Jim Nickerson APCT Energy Crisis Management - new ultracapacitor technology on: Google TechTalks A new ultracapacitor technology from APCT (US-Ukrainian start-up) provides an efficient, low cost means of managing power delivery for applications ranging from hand held devices to hybrid vehicles and power generating systems of all types. When integrated into battery powered devices, the APCT technology can extend battery life by as much as 400%, lowering the cost of batteries and reducing hazardous waste streams.
Nicholas Negroponte Massachusetts Institute of Technology The future of computing on: TEDtalks Nicholas Negroponte is former Director of the MIT Media Lab, and founder of the non-profit, One Laptop Per Child. (Recorded February 2006 in Monterey, CA. Duration: 18:21
Marko Grobelnik Josef Stefan Institute Context Sensitivity in Knowledge Rich Systems on: Videolectures.net The main goal of this tutorial is to provide an extensive survey of the past and current work in the area of context related topics. This includes analysis of the past work: (1) defining the notion of context, (2) present logic-based formalisms for dealing with contexts, (3) present probabilistic/fuzzy approaches to model context, (4) demonstrate modelling the context and reasoning with contexts in real-life applications.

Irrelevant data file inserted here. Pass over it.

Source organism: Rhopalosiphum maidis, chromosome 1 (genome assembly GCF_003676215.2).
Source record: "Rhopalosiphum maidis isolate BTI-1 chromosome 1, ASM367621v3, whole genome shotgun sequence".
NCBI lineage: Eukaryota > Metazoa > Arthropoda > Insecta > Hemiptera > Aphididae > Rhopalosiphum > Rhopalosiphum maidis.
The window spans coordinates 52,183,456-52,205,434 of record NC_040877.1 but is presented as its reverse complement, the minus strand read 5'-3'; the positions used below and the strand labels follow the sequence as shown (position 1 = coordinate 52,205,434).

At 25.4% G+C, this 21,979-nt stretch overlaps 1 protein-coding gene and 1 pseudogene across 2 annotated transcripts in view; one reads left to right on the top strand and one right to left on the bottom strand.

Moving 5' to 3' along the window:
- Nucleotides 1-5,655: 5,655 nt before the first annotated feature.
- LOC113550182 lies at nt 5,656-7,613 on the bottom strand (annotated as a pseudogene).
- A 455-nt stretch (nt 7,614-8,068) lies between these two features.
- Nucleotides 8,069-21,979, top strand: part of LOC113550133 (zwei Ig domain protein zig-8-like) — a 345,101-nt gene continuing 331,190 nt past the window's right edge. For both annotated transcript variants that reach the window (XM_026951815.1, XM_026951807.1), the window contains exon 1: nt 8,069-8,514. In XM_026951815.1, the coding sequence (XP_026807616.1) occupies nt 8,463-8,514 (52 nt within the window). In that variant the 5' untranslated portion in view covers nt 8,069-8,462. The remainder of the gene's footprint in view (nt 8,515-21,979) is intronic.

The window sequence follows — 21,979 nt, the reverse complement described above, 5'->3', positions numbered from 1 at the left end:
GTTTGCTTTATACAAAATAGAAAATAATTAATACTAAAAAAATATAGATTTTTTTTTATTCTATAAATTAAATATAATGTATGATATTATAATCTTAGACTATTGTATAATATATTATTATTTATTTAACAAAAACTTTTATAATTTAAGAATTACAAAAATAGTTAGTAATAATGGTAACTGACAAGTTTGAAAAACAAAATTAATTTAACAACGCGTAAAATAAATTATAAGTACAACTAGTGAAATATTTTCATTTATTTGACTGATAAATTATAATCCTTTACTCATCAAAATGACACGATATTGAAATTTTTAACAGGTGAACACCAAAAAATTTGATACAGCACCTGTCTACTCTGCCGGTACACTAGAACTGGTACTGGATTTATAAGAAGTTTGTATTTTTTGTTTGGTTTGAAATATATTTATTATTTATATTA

Moshe Vardi Rice University Logic in Computer Science on: U. of Washington TV During the past thirty years there has been extensive interaction between logic and computer science. The argument is that logic plays a fundamental role in computer science, similar to that played by calculus in the physical sciences and traditional engineering disciplines.
Esther Derby author Agile Retrospectives: Making Good Teams Great! on: Google TechTalks Esther Derby and Diana Larsen, authors of Agile Retrospectives: Making Good Teams Great, will introduce you to a framework for effective retrospectives, provide tips and pointers for sustaining interest in retrospectives throughout the project, and suggest ways to maintain the relevance of improvement to the work of your team.